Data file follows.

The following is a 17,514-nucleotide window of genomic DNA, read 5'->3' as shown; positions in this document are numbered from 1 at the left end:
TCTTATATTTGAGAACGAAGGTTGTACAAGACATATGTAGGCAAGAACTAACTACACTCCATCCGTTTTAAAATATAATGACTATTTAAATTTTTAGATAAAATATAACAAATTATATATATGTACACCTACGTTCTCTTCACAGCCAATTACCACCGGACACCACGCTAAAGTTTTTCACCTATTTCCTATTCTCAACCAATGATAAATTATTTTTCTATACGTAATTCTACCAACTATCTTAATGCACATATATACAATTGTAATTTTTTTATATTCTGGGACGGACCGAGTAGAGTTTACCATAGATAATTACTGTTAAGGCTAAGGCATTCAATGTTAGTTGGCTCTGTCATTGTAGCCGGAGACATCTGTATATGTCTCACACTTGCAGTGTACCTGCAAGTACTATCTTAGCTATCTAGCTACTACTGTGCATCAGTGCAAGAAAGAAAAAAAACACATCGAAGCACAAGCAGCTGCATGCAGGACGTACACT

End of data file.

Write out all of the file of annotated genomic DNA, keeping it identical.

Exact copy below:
The following is a 17,514-nucleotide window of genomic DNA, read 5'->3' as shown; positions in this document are numbered from 1 at the left end:
TCTTATATTTGAGAACGAAGGTTGTACAAGACATATGTAGGCAAGAACTAACTACACTCCATCCGTTTTAAAATATAATGACTATTTAAATTTTTAGATAAAATATAACAAATTATATATATGTACACCTACGTTCTCTTCACAGCCAATTACCACCGGACACCACGCTAAAGTTTTTCACCTATTTCCTATTCTCAACCAATGATAAATTATTTTTCTATACGTAATTCTACCAACTATCTTAATGCACATATATACAATTGTAATTTTTTTATATTCTGGGACGGACCGAGTAGAGTTTACCATAGATAATTACTGTTAAGGCTAAGGCATTCAATGTTAGTTGGCTCTGTCATTGTAGCCGGAGACATCTGTATATGTCTCACACTTGCAGTGTACCTGCAAGTACTATCTTAGCTATCTAGCTACTACTGTGCATCAGTGCAAGAAAGAAAAAAAACACATCGAAGCACAAGCAGCTGCATGCAGGACGTACACT